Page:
a. Can lender or brokerage companies pass through third party processing or document prep fees without it being considered compensation? As long as the broker or its employees are not keeping the fees, these should not be considered loan originator compensation and should not be subject to the loan originator compensation rule.
b. Can a broker charge a processing fee directly to a borrower and then turn around and pay a processor that works for the company part of that fee? Is the processor subject to the rules? If the processor does not meet the definition of “loan originator “under the rule, then his or her compensation is not subject to the rule. A loan originator means a person who for compensation or other monetary gain, or in expectation of compensation or other monetary gain, arranges, negotiates, or otherwise obtains an extension of consumer credit for another person. Individuals who are employed by a creditor or loan originator (i.e., mortgage broker or mortgage brokerage company) but do not arrange, negotiate, or otherwise obtain an extension of credit for a consumer, and whose compensation is not based on whether any particular loan is originated, are not loan originators.
c. Are “junk fees” paid by the borrower to the company considered comp that means broker and or loan officer can’t get paid on the back end? If the fees are paid by the consumer to a “company” that is a loan originator (i.e., mortgage broker or mortgage brokerage company), then the loan originator is receiving compensation directly from a consumer and may not receive compensation, directly or indirectly, from any person other than the consumer in connection with the transaction.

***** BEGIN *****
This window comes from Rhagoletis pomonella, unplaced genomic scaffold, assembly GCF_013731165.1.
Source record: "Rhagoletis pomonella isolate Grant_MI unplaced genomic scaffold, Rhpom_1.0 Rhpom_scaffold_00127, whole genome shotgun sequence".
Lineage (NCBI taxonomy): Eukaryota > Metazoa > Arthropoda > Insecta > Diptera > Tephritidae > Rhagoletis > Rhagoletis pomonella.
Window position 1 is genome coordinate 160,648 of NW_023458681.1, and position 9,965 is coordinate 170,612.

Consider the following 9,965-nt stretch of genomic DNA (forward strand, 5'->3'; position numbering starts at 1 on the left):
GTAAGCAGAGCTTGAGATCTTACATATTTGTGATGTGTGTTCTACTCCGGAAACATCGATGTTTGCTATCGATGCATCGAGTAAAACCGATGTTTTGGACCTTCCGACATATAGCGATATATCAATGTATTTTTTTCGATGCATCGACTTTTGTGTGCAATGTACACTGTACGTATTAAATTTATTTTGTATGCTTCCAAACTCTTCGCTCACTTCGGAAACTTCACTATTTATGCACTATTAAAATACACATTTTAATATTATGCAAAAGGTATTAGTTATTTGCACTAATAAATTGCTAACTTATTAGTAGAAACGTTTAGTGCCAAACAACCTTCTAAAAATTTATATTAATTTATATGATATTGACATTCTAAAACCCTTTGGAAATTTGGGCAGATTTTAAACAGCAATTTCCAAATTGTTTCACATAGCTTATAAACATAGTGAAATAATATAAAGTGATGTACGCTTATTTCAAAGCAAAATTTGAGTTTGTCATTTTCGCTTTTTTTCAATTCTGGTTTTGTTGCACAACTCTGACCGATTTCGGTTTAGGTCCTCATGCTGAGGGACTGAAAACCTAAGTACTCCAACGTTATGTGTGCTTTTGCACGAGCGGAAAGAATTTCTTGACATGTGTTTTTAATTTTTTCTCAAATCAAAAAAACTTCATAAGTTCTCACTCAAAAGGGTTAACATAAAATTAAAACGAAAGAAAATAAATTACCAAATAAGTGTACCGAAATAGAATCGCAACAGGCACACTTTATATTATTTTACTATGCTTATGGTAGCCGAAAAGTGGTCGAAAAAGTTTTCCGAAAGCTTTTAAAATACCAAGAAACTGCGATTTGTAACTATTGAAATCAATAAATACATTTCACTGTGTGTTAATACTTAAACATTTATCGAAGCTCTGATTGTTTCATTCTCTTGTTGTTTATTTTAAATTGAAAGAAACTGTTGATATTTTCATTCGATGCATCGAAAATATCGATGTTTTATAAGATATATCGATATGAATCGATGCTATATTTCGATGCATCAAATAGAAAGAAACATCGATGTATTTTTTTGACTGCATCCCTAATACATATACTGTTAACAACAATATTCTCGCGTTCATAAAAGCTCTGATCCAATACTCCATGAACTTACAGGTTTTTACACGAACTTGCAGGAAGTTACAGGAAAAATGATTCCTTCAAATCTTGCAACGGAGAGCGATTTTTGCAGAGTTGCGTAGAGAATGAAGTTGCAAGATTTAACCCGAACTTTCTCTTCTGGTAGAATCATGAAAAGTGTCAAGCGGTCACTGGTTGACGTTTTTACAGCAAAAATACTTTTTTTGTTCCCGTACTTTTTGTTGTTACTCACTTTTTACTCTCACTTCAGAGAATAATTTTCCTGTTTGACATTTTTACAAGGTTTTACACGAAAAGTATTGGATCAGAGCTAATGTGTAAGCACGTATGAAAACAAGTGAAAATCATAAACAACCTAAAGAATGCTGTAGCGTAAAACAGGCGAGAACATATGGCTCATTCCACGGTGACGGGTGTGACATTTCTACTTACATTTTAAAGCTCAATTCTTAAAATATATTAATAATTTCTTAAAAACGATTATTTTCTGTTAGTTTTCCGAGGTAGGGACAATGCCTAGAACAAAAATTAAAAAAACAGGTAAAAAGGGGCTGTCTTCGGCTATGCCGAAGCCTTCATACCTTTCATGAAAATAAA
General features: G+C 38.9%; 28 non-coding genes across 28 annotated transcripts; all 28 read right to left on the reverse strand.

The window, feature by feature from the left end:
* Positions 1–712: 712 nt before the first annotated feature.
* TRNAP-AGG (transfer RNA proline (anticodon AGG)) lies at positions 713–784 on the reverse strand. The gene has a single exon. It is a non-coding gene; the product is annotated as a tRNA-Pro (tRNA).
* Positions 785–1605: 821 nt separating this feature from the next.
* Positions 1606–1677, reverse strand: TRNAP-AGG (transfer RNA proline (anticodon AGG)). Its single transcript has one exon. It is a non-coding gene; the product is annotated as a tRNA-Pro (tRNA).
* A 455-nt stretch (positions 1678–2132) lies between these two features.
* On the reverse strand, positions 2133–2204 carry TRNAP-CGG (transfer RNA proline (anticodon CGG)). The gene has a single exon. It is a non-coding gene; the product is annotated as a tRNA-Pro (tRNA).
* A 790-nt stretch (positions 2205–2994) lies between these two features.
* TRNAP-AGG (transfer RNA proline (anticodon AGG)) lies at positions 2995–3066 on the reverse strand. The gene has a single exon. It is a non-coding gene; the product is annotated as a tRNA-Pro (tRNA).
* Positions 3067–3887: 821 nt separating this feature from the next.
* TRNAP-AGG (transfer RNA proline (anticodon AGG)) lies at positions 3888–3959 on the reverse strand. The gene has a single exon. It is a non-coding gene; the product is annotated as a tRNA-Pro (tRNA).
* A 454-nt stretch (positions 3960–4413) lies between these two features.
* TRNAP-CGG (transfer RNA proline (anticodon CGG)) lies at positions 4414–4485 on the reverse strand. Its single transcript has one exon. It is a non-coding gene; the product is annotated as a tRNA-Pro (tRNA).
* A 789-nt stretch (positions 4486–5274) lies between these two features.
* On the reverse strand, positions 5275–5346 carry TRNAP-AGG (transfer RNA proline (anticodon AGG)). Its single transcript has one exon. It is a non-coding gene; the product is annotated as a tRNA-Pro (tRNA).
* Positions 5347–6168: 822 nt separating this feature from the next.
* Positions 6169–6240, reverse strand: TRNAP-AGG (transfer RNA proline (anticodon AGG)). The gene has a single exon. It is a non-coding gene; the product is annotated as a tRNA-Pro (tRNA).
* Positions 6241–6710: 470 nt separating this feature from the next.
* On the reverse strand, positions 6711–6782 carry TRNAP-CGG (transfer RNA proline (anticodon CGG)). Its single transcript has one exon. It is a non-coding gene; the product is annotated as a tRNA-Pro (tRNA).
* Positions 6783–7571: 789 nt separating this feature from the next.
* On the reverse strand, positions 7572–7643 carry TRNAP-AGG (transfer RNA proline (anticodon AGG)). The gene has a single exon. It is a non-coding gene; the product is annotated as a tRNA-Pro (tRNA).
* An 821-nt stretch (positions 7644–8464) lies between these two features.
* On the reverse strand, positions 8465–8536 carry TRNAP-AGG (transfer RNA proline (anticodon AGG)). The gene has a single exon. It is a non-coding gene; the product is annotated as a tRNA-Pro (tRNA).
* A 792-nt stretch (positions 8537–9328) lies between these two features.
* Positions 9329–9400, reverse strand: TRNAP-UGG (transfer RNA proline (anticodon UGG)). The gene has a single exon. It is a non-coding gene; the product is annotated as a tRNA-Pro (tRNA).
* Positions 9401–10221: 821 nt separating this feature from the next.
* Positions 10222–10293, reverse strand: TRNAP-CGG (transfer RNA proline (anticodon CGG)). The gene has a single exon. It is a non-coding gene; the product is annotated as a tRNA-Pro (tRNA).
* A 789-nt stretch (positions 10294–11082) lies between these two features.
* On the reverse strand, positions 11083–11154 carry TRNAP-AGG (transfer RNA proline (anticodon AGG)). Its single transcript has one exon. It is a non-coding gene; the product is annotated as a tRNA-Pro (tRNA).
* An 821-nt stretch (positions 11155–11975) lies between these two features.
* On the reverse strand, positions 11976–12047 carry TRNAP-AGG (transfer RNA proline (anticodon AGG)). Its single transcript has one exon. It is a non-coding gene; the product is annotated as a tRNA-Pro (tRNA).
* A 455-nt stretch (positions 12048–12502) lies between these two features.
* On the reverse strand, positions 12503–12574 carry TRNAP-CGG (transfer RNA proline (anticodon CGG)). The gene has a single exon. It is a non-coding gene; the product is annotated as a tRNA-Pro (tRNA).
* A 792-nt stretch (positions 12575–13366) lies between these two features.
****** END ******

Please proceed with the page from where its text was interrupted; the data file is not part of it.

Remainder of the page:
d. Can you pay the loan officer different on leads provided vs. leads they bring in on their own?To the extent differences in a lender’s costs exist depending on how loans are produced, they can be reflected in differing compensation to the originator.
e. Can broker pay their loan officers differently for two different investors/wholesalers? It depends, if the different payment structures are not based on impermissible terms or conditions (interest rates, PPP, etc.) or proxies for terms and conditions (eg., credit score or DTI ratios), but other permissible factors, such as hours worked, it may be possible to structure differing compensation in this regard. However, if an employee is merely paying loan officers during the same time period 50 basis points for loans sold to Investor A and 75 basis points for loan sold to Investor B, this would appear to be problematic under the rule.
f. Mortgage brokerage: Borrower pays the brokerage directly. Is the loan officer working for the brokerage on the deal exempt from Rule 2? No. The mortgage brokerage employee is him or herself also considered a loan originator under the rule and is subject to the rule’s requirements and restrictions on loan originator compensation.